The bicolor color led has a common terminal in the center and the two outer pins control the two outer pins power the red and green leds.

    Utilizing a optocoupler has a safety advantage, as it isolates the power on the sensed unit from the mysensor node. It also allows systems using different control signal voltages to be interconnected.

    If you have the arduino analogue pin connected to Pin3, where do you have the arduino GND connected?

    As there is a relay that is connected in parallel to the the Upper LED drive transistor,
    I recommend using a optocoupler and resistor connected to the relay terminals shown, as these connections are easy to solder wires to.
    The resistor will need to be sized to match the voltage on the relay to limit current through the optocoupler led. 0_1516034196873_Electrolux Control Board 213.jpg



  • @moskovskiy82 that LED is a bicolored LED. The center pin is common, and then one outer pin controls red, and the other controls green.



  • @hard-shovel said in Water Sensor:

    If you have the arduino analogue pin connected to Pin3, where do you have the arduino GND connected?

    Well actually nowhere 🙂 Thought that as the analogue pin is pulled to ground that will suffice.
    Was happy at first but still seems the readings are erratic. So will follow your great advice with the optocoupler.
    Do i get the connection scheme correctly?

    alt text


  • Hero Member



  • @neverdie Do o really need the TLP222A as i already have 4N35 lying around


  • Hero Member

    I'll withdraw the suggestion. I don't know what's right for you.



  • The TLP222A are opto-Mosfet devices so ideal for powering LEDs and small Relays etc as they have a 500mA rating, and the price listed is good value.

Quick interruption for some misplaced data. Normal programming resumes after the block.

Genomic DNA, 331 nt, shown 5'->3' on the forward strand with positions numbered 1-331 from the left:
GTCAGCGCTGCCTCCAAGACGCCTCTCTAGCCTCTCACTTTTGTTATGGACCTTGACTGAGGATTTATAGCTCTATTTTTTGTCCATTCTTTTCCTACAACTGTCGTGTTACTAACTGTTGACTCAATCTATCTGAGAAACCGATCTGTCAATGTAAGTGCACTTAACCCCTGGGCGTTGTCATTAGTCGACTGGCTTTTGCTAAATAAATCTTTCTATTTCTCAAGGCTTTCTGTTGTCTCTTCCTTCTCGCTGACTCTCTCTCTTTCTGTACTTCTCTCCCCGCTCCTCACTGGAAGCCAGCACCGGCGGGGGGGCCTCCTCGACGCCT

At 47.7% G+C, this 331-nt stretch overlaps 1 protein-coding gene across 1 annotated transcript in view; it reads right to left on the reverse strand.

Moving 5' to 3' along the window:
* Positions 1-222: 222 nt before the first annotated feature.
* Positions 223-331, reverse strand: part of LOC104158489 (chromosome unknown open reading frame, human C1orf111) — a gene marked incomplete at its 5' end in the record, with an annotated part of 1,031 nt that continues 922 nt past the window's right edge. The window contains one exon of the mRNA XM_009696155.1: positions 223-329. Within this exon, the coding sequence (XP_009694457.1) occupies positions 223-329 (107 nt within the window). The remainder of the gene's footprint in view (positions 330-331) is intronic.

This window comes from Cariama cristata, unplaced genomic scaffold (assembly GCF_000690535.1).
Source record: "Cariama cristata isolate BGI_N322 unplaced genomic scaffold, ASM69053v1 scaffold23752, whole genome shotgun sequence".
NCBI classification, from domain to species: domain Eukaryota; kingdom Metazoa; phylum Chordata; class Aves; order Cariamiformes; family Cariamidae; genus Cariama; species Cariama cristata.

However for your application, use the 4N35 that you already have.
    Your diagram is reversed as you need to drive the led in the optocoupler from the relay coil connections.

    Use the existing 10K as a pullup resistor at the input to the arduino,
    On the relay side use a series resistor R1 of about 1Kohm for 12Vdc (expected from a 9Vac supply).0_1516275929555_Water Sensor 213-B.jpg



  • @hard-shovel said in Water Sensor:

    Your diagram is reversed as you need to drive the led in the optocoupler from the relay coil connections.

    Your ingenious scheme worked like a charm. Thank you!
    Don't want to push but in such a rare possibility when you have access to such a marvelous help...

    The fan is of asynchronous type with 3 wires (neutral and 2 speeds). Currently i have just connected the output for speed1 to relay NC contact and speed2 to fan to NO contact. So it looks like this.

    alt text

    With such connection i still have the manual switch to off - 1st speed. But with such connection i cannot use manual switch on humidifier to choose the second switch. I have already use a multi meter to find out contacts

    i was thinking of making my sensors node completely parallel to the board and use 4n35 to sense 220V AC on different rotary switch positions and drive relays appropriately. All the schematics i found on the web use bridge rectifier. Wonder if there is any way to go without one - and if not - what to order from aliexpress?



  • To sense the 220V without a bridge rectifer use an ac version of the opto-isolator, The optocoupler will still need the rest of the components ie resistors and/or capacitors.
    typical types are H11AA1 or LTV814 etc

    0_1516572230867_Opto-Couplers.png

    link text



  • @hard-shovel said in Water Sensor:

    typical types are H11AA1 or LTV814 etc

    Thank you! Seems like the best way to for me than. Will order and wait for them to arrive